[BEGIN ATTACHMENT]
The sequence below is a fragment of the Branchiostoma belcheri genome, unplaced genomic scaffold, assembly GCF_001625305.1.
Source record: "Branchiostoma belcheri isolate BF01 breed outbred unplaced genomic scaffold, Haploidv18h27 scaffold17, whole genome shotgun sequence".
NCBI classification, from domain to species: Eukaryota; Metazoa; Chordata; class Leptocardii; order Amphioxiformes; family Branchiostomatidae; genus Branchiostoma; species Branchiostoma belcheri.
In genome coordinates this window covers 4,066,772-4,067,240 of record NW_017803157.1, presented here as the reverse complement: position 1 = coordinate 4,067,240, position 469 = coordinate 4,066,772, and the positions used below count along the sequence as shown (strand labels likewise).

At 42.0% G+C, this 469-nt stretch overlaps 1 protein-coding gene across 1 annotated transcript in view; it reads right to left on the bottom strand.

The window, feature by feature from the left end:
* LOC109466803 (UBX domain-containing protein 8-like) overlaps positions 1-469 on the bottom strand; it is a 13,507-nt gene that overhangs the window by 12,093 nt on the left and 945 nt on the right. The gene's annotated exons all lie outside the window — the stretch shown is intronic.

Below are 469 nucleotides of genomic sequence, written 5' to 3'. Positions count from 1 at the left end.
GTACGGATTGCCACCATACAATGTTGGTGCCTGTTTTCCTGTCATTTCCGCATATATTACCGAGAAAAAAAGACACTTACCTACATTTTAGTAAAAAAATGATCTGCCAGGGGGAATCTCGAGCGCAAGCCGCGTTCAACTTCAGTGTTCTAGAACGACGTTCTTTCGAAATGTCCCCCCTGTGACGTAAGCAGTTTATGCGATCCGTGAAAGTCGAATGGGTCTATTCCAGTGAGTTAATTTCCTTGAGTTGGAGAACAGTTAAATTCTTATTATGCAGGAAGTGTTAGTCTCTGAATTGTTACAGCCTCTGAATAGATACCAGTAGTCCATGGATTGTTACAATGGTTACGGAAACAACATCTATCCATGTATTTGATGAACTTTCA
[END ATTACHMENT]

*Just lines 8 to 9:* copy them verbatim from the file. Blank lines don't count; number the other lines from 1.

Below are 469 nucleotides of genomic sequence, written 5' to 3'. Positions count from 1 at the left end.
GTACGGATTGCCACCATACAATGTTGGTGCCTGTTTTCCTGTCATTTCCGCATATATTACCGAGAAAAAAAGACACTTACCTACATTTTAGTAAAAAAATGATCTGCCAGGGGGAATCTCGAGCGCAAGCCGCGTTCAACTTCAGTGTTCTAGAACGACGTTCTTTCGAAATGTCCCCCCTGTGACGTAAGCAGTTTATGCGATCCGTGAAAGTCGAATGGGTCTATTCCAGTGAGTTAATTTCCTTGAGTTGGAGAACAGTTAAATTCTTATTATGCAGGAAGTGTTAGTCTCTGAATTGTTACAGCCTCTGAATAGATACCAGTAGTCCATGGATTGTTACAATGGTTACGGAAACAACATCTATCCATGTATTTGATGAACTTTCA